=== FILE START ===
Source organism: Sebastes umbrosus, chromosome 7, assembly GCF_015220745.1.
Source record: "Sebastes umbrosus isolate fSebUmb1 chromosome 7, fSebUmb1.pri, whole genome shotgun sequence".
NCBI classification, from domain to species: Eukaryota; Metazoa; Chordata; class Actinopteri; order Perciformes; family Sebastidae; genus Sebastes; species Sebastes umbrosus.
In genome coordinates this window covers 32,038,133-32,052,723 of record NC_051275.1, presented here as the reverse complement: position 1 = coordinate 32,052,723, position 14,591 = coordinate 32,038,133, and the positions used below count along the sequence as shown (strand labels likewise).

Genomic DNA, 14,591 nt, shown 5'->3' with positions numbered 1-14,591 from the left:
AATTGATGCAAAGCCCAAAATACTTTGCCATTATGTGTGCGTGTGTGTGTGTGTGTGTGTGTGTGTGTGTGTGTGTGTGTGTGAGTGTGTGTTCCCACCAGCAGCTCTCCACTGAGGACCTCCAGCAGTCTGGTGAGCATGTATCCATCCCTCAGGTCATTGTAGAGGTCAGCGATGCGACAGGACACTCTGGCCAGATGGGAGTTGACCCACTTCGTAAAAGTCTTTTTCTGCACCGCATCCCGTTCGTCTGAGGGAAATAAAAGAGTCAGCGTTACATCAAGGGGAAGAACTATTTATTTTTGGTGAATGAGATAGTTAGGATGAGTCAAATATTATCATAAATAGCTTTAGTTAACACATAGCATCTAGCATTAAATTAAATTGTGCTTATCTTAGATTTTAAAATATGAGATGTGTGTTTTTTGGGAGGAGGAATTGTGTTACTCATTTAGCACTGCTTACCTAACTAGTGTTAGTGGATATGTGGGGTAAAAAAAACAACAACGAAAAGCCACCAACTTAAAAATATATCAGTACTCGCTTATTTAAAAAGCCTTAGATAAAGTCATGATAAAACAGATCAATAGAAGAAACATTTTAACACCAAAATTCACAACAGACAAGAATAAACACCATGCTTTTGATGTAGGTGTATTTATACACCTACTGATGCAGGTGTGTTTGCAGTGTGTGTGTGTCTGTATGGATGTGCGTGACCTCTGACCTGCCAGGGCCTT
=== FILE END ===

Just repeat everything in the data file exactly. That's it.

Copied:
Source organism: Sebastes umbrosus, chromosome 7, assembly GCF_015220745.1.
Source record: "Sebastes umbrosus isolate fSebUmb1 chromosome 7, fSebUmb1.pri, whole genome shotgun sequence".
NCBI classification, from domain to species: Eukaryota; Metazoa; Chordata; class Actinopteri; order Perciformes; family Sebastidae; genus Sebastes; species Sebastes umbrosus.
In genome coordinates this window covers 32,038,133-32,052,723 of record NC_051275.1, presented here as the reverse complement: position 1 = coordinate 32,052,723, position 14,591 = coordinate 32,038,133, and the positions used below count along the sequence as shown (strand labels likewise).

Genomic DNA, 14,591 nt, shown 5'->3' with positions numbered 1-14,591 from the left:
AATTGATGCAAAGCCCAAAATACTTTGCCATTATGTGTGCGTGTGTGTGTGTGTGTGTGTGTGTGTGTGTGTGTGTGTGTGTGAGTGTGTGTTCCCACCAGCAGCTCTCCACTGAGGACCTCCAGCAGTCTGGTGAGCATGTATCCATCCCTCAGGTCATTGTAGAGGTCAGCGATGCGACAGGACACTCTGGCCAGATGGGAGTTGACCCACTTCGTAAAAGTCTTTTTCTGCACCGCATCCCGTTCGTCTGAGGGAAATAAAAGAGTCAGCGTTACATCAAGGGGAAGAACTATTTATTTTTGGTGAATGAGATAGTTAGGATGAGTCAAATATTATCATAAATAGCTTTAGTTAACACATAGCATCTAGCATTAAATTAAATTGTGCTTATCTTAGATTTTAAAATATGAGATGTGTGTTTTTTGGGAGGAGGAATTGTGTTACTCATTTAGCACTGCTTACCTAACTAGTGTTAGTGGATATGTGGGGTAAAAAAAACAACAACGAAAAGCCACCAACTTAAAAATATATCAGTACTCGCTTATTTAAAAAGCCTTAGATAAAGTCATGATAAAACAGATCAATAGAAGAAACATTTTAACACCAAAATTCACAACAGACAAGAATAAACACCATGCTTTTGATGTAGGTGTATTTATACACCTACTGATGCAGGTGTGTTTGCAGTGTGTGTGTGTCTGTATGGATGTGCGTGACCTCTGACCTGCCAGGGCCTT